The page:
Stop Calling Turmeric A Superfood

Review finds few, if any, therapeutic benefits from taking its active ingredient

Stop trying to make tumeric happen. It's not going to happen. — Public Domain
Jan 14, 2017 at 10:37 AM ET

Turmeric, the popular spice that gives curry and mustard its yellow-orange hue, has had a long reputation as a so-called superfood. It’s been claimed as helpful in treating cancer, Alzheimer’s Disease, hangovers, and amazingly enough, both baldness in men and too much body hair in women. And scientists have spent millions of dollars studying the suspected compound responsible for turmeric’s healing power, curcumin.

Unfortunately, if not surprisingly, a new review published in the Journal of Medicinal Chemistry is making the case that all of this praise and attention is way overblown.

Researchers took a lengthy look at the science surrounding curcumin. The main problem with curcumin, they concluded, is that while it’s shown plenty of promise in early lab studies, it’s fallen flat on its face when tested out in the real world.

“To our knowledge, [curcumin] has never been shown to be conclusively effective in a randomized, placebo-controlled clinical trial for any indication,” they wrote. For added bluntness, they then compared it to an experimental “missile that continually blows up on the launch pad.”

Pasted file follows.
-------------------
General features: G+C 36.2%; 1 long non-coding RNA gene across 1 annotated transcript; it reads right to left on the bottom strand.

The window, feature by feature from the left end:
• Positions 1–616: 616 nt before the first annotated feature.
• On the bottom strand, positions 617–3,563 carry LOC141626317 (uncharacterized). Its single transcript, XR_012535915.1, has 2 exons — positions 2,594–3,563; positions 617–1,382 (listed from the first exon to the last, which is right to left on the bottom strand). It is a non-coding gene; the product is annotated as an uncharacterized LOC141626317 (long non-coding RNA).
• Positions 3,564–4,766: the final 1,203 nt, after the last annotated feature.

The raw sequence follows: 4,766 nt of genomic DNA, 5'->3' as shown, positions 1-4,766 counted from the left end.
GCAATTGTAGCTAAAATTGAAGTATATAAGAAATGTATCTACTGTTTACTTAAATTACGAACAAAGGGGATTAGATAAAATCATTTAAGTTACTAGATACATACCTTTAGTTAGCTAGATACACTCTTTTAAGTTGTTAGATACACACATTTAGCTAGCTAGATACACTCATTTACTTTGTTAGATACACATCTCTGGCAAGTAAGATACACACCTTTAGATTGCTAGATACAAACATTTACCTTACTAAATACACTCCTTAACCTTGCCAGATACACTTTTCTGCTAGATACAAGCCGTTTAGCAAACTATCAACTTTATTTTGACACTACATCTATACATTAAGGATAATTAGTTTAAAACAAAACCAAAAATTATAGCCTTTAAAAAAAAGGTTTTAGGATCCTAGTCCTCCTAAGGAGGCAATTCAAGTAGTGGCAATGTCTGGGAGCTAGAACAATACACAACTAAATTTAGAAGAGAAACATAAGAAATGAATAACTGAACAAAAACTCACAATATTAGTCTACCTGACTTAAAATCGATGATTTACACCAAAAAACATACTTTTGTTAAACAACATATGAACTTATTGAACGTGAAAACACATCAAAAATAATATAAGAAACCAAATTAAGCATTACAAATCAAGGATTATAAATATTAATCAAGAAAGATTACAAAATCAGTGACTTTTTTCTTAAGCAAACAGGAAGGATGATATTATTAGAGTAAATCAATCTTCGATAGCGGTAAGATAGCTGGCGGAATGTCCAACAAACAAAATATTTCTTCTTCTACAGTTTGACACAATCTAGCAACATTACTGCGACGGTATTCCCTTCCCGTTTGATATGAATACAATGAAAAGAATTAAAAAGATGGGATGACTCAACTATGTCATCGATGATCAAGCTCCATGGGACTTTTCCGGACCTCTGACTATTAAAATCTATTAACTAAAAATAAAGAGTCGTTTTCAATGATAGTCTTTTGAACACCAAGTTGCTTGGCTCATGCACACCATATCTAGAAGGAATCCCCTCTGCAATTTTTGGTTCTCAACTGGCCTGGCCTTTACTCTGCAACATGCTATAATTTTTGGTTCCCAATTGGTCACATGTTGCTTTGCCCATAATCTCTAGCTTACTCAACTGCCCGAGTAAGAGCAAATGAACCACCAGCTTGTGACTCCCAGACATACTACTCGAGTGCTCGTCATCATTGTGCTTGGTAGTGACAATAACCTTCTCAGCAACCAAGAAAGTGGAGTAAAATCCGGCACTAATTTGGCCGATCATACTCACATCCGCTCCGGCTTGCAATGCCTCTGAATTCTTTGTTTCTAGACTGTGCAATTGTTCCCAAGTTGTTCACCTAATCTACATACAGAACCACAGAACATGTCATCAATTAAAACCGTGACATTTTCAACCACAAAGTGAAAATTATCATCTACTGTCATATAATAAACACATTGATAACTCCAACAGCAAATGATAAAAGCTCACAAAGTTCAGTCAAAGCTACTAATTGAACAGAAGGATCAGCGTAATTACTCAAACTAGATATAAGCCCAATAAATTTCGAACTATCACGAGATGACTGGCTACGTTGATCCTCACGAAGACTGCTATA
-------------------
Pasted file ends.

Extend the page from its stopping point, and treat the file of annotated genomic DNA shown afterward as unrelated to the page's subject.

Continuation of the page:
To take from one of many examples illustrated in the review, curcumin has been found to easily kill cancer cells in a petri dish. But unlike actual cancer drugs, it isn’t that selective — it’ll kill normal cells just as quickly if it gets the chance. Fortunately for curry lovers, if not holistic gurus, our bodies don’t really absorb curcumin that well, dulling any effects it could have on us, good or bad. And while curcumin isn’t particularly dangerous, the doses needed to get it into our system at all are enough to give some people a bad case of the runs and other side effects.

Curcumin also seems to be part of a group of chemicals called pan assay interference (PAIN) compounds. PAIN compounds are a persistent problem in biochemistry and drug development, because they muck with the standard tests that show whether a chemical could affect something in the body by binding to a specific protein, the first step of finding a potential drug. More simply, they create false positives that can fool researchers into thinking a chemical is more potent than it really is.

Far from bashing natural herbs and products, a still-common resource for promising new drugs, the authors simply think it’s time both scientists and us common folks started dialing down tumeric’s hype machine. It could have a place on our spice rack as well as in our medicine bag, but it certainly won’t be miraculous as many fans now say it is.